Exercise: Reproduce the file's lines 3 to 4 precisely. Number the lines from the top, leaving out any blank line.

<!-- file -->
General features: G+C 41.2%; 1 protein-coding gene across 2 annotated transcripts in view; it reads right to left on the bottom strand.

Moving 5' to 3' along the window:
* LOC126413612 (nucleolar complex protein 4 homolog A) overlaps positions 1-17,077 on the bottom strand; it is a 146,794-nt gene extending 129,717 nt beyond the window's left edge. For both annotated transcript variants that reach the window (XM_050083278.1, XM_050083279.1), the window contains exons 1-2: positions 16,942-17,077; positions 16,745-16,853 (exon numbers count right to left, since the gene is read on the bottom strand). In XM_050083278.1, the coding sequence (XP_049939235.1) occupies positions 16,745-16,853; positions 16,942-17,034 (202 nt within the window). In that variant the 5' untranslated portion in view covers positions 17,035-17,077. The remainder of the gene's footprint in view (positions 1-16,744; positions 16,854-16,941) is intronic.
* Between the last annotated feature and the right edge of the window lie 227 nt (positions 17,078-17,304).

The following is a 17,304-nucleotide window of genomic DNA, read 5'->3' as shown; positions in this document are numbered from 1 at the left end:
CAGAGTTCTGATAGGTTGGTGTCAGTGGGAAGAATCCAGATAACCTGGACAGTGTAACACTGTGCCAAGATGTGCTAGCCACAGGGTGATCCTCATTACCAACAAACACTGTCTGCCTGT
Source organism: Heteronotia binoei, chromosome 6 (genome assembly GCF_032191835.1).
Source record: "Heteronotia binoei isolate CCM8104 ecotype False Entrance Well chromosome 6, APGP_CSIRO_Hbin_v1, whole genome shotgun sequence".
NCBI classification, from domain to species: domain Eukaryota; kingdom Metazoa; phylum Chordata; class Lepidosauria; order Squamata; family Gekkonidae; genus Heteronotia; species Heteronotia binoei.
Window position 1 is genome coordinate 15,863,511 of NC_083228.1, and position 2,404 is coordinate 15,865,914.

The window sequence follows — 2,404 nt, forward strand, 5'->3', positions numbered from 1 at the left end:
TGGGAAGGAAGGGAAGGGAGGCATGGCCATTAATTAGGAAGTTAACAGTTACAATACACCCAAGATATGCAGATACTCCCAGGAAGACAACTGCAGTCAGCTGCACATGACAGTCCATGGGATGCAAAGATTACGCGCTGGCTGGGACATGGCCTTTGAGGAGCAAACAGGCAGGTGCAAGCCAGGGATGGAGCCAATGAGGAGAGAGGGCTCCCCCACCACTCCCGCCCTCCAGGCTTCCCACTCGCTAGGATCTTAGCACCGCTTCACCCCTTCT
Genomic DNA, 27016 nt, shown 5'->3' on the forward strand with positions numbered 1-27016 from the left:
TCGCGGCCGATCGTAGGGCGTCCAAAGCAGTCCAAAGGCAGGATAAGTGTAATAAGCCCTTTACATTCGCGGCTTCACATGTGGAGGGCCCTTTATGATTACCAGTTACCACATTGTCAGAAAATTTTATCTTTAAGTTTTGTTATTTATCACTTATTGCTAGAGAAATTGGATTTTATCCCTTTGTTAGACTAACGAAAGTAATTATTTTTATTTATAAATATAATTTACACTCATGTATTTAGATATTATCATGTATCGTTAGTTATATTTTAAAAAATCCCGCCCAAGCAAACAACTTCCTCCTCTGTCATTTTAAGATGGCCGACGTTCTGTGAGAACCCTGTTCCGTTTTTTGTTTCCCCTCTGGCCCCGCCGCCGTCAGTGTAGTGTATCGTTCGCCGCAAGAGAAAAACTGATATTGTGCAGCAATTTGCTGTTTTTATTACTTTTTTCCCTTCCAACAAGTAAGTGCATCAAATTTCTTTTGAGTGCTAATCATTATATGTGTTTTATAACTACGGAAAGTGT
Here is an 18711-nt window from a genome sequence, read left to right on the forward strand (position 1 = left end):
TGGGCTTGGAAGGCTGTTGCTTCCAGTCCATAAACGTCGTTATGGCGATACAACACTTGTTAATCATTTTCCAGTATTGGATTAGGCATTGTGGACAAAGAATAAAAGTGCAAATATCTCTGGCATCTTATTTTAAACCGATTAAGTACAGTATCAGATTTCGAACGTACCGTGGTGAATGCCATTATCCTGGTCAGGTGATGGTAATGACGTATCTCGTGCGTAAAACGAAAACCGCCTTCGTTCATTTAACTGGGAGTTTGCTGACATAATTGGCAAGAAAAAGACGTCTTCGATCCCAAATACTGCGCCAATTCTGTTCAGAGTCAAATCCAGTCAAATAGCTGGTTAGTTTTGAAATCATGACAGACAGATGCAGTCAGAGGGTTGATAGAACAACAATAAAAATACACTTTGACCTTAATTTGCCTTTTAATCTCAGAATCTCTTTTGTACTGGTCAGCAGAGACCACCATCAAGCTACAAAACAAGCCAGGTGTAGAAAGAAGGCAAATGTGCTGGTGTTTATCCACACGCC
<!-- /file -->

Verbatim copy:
* LOC126413612 (nucleolar complex protein 4 homolog A) overlaps positions 1-17,077 on the bottom strand; it is a 146,794-nt gene extending 129,717 nt beyond the window's left edge. For both annotated transcript variants that reach the window (XM_050083278.1, XM_050083279.1), the window contains exons 1-2: positions 16,942-17,077; positions 16,745-16,853 (exon numbers count right to left, since the gene is read on the bottom strand). In XM_050083278.1, the coding sequence (XP_049939235.1) occupies positions 16,745-16,853; positions 16,942-17,034 (202 nt within the window). In that variant the 5' untranslated portion in view covers positions 17,035-17,077. The remainder of the gene's footprint in view (positions 1-16,744; positions 16,854-16,941) is intronic.
* Between the last annotated feature and the right edge of the window lie 227 nt (positions 17,078-17,304).